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Russian Journal of Genetics

, Volume 55, Issue 11, pp 1315–1329 | Cite as

Genetic Heterogeneity of a Diploid Grass Aegilops tauschii Revealed by Chromosome Banding Methods and Electrophoretic Analysis of the Seed Storage Proteins (Gliadins)

  • E. D. BadaevaEmail author
  • A. V. Fisenko
  • S. A. Surzhikov
  • A. A. Yankovskaya
  • N. N. Chikida
  • S. A. Zoshchuk
  • M. Kh. Belousova
  • A. Yu. Dragovich
PLANT GENETICS

Abstract

Genetic diversity of diploid grass Ae. tauschii Coss (2n = 2x = 14, DD), the D-genome progenitor of common wheat, was assessed using fluorescence in situ hybridization (FISH) with eleven DNA probes representing satellite and microsatellite DNA sequences as well as the 45S and 5S rRNA gene families and by electrophoretic (EF) analysis of seed storage proteins (gliadins). A clear genetic differentiation of accessions into groups strangulata (Str) and tauschii (Tau) was observed. The groups differed in the presence of microsatellite repeats GAAn and ACTn and in the distribution of satellite DNA families, especially pAs1. On the basis of similarities of labeling patterns of DNA probes used in the study, we concluded that the Str group was phylogenetically closest to the D genome of common wheat. A comparison of spectra of gliadins revealed the highest similarity of Armenian and Azerbaijani accessions of Ae. tauschii to common wheat, which may indicate a contribution of Transcaucasian members of the Str group in the formation of the genetic pool of common wheat.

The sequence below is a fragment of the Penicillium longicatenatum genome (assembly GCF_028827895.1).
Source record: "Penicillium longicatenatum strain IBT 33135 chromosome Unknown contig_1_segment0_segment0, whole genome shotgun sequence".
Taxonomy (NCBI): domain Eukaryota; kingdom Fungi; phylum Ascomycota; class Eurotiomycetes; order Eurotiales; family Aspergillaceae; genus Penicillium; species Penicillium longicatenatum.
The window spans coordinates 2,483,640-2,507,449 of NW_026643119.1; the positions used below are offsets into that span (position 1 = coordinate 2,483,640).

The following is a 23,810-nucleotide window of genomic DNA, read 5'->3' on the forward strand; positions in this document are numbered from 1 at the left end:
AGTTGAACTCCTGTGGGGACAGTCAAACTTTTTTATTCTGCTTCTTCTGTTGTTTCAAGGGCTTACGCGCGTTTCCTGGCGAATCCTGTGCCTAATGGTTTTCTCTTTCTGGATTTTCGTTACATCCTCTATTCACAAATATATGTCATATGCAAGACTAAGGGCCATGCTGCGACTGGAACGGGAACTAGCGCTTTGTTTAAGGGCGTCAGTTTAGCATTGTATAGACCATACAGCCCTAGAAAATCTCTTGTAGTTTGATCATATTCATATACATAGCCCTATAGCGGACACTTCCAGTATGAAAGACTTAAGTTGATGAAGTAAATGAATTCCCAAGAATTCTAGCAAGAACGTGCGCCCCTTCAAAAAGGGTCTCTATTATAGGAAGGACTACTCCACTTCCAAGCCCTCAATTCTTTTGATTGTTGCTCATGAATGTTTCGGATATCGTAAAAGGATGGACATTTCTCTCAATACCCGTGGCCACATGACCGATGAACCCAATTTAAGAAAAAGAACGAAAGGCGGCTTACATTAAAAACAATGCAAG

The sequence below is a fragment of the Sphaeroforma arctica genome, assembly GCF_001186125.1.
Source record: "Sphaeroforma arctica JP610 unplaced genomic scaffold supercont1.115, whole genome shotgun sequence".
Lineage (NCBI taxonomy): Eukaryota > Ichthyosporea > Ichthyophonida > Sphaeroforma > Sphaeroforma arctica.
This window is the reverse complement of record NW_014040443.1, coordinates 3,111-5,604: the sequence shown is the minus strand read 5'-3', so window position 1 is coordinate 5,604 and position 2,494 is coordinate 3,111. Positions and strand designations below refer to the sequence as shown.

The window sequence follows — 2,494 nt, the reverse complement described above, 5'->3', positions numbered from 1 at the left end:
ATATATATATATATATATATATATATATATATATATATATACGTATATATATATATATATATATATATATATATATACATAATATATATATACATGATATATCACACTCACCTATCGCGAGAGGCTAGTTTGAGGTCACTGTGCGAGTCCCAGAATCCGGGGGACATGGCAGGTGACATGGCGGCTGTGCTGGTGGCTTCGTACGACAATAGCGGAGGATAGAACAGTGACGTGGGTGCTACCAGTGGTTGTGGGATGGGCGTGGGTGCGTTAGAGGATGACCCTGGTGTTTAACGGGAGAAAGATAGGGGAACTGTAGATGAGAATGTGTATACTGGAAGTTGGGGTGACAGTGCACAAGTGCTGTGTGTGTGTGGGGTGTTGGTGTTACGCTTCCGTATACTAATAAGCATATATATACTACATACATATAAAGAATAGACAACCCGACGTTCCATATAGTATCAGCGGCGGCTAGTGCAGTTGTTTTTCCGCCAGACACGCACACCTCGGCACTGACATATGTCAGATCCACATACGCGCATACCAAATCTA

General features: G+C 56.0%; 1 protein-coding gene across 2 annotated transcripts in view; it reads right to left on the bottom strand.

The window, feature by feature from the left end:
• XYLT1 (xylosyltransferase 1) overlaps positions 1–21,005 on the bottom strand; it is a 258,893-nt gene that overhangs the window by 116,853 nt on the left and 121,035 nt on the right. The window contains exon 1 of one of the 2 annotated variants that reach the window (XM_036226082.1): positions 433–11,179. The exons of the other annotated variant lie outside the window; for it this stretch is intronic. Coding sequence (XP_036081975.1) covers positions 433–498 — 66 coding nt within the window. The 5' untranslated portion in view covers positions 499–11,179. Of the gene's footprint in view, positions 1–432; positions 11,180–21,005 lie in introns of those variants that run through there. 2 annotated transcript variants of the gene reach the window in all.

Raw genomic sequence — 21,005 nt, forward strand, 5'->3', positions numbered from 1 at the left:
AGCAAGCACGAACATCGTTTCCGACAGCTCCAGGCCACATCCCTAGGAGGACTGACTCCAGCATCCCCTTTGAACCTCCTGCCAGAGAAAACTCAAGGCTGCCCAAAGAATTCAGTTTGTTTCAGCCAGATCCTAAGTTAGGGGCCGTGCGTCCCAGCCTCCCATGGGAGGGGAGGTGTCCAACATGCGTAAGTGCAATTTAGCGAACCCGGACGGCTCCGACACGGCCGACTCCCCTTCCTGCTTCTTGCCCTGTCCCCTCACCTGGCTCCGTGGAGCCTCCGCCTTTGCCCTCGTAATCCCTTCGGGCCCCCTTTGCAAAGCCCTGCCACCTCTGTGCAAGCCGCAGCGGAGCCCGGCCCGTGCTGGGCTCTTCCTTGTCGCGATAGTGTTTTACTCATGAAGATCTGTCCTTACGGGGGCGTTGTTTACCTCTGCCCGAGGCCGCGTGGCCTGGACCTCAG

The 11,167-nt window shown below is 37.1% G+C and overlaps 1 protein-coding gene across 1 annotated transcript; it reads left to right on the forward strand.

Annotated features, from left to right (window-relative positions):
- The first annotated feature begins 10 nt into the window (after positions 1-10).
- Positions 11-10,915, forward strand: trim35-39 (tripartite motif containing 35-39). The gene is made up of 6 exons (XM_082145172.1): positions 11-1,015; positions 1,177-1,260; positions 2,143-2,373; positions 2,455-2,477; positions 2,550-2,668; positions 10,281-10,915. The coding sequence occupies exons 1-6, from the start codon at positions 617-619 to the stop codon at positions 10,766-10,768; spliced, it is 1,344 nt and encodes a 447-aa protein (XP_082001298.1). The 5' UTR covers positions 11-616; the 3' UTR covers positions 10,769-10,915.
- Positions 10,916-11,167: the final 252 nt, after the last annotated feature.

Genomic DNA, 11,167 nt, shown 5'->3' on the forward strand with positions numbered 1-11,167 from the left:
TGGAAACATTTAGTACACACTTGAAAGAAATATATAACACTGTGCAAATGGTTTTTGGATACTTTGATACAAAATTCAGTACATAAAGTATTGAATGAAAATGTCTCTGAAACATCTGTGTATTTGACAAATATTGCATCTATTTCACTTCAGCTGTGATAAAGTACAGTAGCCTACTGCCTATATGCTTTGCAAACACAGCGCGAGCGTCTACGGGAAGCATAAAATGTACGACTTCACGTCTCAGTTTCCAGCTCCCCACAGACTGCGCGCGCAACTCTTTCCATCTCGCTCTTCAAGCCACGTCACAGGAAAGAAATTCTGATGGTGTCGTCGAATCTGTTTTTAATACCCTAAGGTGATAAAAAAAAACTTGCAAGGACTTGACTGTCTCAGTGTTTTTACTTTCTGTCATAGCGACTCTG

Keywords:

Aegilops tauschii D genome chromosome FISH repeated DNA sequences seed storage proteins (gliadins) evolution 

Notes

ACKNOWLEDGMENTS

The accessions were obtained from the collection of genetic plant resources at the Federal Research Center Vavilov All-Russian Institute of Plant Genetic Resources (St. Petersburg, Russia), the Leibniz Institute of Plant Genetics and Crop Plant Research (IPK) (Gatersleben, Germany), USDA-ARS (Aberdeen, Idaho, USA), and the Weizmann Institute of Science (Rehovot, Israel).

FUNDING

The present study was supported by the budget projects of the Vavilov Institute of General Genetics of the Russian Academy of Sciences (no. 0112-2019-0002) and the Federal Research Center Vavilov All-Russian Institute of Plant Genetic Resources (no. 0662-2019-0006) and received partial support from the Russian Foundation for Basic Research (project no. 17-04-00087).

COMPLIANCE WITH ETHICAL STANDARDS

The authors declare that they have no conflict of interest. This article does not contain any studies involving animals or human participants performed by any of the authors.

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Copyright information

© Pleiades Publishing, Inc. 2019

Authors and Affiliations

  • E. D. Badaeva
    • 1
    • 2
    Email author
  • A. V. Fisenko
    • 3
  • S. A. Surzhikov
    • 2
  • A. A. Yankovskaya
    • 1
  • N. N. Chikida
    • 4
  • S. A. Zoshchuk
    • 2
  • M. Kh. Belousova
    • 4
  • A. Yu. Dragovich
    • 1
  1. 1.Vavilov Institute of General Genetics, Russian Academy of SciencesMoscowRussia
  2. 2.Engelhardt Institute of Molecular Biology, Russian Academy of SciencesMoscowRussia
  3. 3.Tsitsin Main Moscow Botanical Garden, Russian Academy of SciencesMoscowRussia
  4. 4.Federal Research Center Vavilov All-Russian Institute of Plant Genetic ResourcesSt. PetersburgRussia

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